Proposed changes to Swiss AEOI act and ordinance

20.03.2019

The Swiss Federal Council has recently announced a revision of the Swiss AEOI Federal Act and Ordinance. The most important changes are summarised in the following paragraphs. The announcement and proposed amended act and ordinance are available here.

Background

Following a review conducted by the Forum on Transparency and Exchange of Information for Tax Purposes (“Global Forum”), the Swiss Federal Council has initiated a consultation on a revision of the Swiss Federal Act and Ordinance (in the following collectively the “regulations”) on Automatic Exchange of Information in Tax Matters (“AEOI”). The aim of the revision is to implement the recommendations made by the Global Forum. The amendments are currently envisaged to come into force from 1 January 2021 (there are various transitional rules for each proposed measure). The consultation period lasts until 12 June 2019.

The proposed changes include in particular:

Classification of certain entities

Under the proposed amended regulations, the classification of certain entities for AEOI purposes is expected to change as follows:

  • Swiss associations (“Vereine”) and foundations (“Stiftungen”) will no longer be treated as non-reporting FIs. A detailed analysis will be required to confirm their classification as Reporting FIs going forward;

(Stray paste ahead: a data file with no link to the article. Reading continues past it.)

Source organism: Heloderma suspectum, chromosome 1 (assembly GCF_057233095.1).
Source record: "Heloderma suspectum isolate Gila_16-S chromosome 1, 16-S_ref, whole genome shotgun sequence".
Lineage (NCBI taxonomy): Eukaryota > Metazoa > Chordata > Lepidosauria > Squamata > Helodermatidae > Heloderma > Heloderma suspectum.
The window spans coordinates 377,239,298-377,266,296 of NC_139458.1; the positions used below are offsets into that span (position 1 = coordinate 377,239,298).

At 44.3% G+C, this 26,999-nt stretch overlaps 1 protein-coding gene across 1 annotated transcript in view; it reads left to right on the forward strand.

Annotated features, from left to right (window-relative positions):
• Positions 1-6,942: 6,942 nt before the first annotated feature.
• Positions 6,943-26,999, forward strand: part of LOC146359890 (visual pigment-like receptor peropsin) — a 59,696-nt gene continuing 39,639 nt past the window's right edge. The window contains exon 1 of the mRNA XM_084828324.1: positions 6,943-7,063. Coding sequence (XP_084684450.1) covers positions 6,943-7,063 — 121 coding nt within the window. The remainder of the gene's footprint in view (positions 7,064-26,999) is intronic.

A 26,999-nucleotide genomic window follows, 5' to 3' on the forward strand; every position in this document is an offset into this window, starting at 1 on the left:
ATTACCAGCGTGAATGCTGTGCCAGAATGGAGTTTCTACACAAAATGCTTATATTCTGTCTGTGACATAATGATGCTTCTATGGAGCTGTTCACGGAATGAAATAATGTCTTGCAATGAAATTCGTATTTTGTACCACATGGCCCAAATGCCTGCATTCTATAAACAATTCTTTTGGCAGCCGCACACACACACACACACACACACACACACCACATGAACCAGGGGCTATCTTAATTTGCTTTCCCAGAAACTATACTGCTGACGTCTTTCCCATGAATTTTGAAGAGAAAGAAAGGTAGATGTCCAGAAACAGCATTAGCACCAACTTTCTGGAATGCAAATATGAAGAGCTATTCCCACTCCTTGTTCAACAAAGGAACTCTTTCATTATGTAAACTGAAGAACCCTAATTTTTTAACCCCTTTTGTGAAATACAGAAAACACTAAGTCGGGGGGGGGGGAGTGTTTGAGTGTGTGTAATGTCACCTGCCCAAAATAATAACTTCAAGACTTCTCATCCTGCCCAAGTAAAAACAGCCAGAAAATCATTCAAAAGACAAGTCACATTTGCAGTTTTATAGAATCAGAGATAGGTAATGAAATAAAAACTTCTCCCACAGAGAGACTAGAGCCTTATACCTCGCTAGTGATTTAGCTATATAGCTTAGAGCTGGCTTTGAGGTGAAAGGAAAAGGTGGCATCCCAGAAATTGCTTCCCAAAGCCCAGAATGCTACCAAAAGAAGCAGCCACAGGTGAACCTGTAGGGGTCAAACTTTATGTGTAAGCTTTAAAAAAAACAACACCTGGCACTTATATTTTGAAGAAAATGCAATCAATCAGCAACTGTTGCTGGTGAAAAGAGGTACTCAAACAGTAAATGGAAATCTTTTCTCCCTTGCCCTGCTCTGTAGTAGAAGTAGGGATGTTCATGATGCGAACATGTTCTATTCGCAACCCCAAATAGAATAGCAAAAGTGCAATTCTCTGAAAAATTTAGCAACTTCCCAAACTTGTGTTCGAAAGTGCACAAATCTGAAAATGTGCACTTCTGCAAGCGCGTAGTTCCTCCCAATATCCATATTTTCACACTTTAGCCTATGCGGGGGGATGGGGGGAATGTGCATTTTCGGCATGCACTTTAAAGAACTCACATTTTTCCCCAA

• Swiss condominium owners’ associations (“Stockwerkeigentümergesellschaften”) and co-ownership associations (“Miteigentümergemeinschaften”), currently treated as Non-reporting FIs, will be treated as Non-Financial Entities (“NFEs”).
  • KPMG comment: We believe this to be the most significant change in the proposed amended regulations. Associations and foundations newly qualifying as Reporting FI will have to register with the Swiss Federal Tax Administration, implement due diligence processes, and report any reportable accounts.

Exempt accounts

The following accounts are exempt under the existing regulations. In the proposed amended regulations those exemptions no longer exist:

  • Accounts held by certain Swiss associations (“Vereine”) and Swiss foundations (“Stiftungen”);
  • Certain capital contribution accounts (“Kapitaleinzahlungskonten”). Under the proposed amended regulations, the exemption of those accounts is limited to a maximum period of 90 days, after which the account needs to be documented (and potentially reported) according to the normal AEOI procedures;
  • Accounts that are exempt based on the applicable regulations in the jurisdiction in which the account holder is resident.
  •  KPMG comment: Swiss FIs will be required to review these accounts to determine whether any of those account holders, or their Controlling Persons, are reportable under AEOI. Additional controls/monitoring may be required with regards to capital contribution accounts.

Procedures for new account openings

Under the existing regulations it is theoretically possible to open a new account without a self-certification, provided the self-certification is obtained within a period of 90 days. Further, it is possible for an FI to accept a self-certification if the only missing information on the form is the TIN.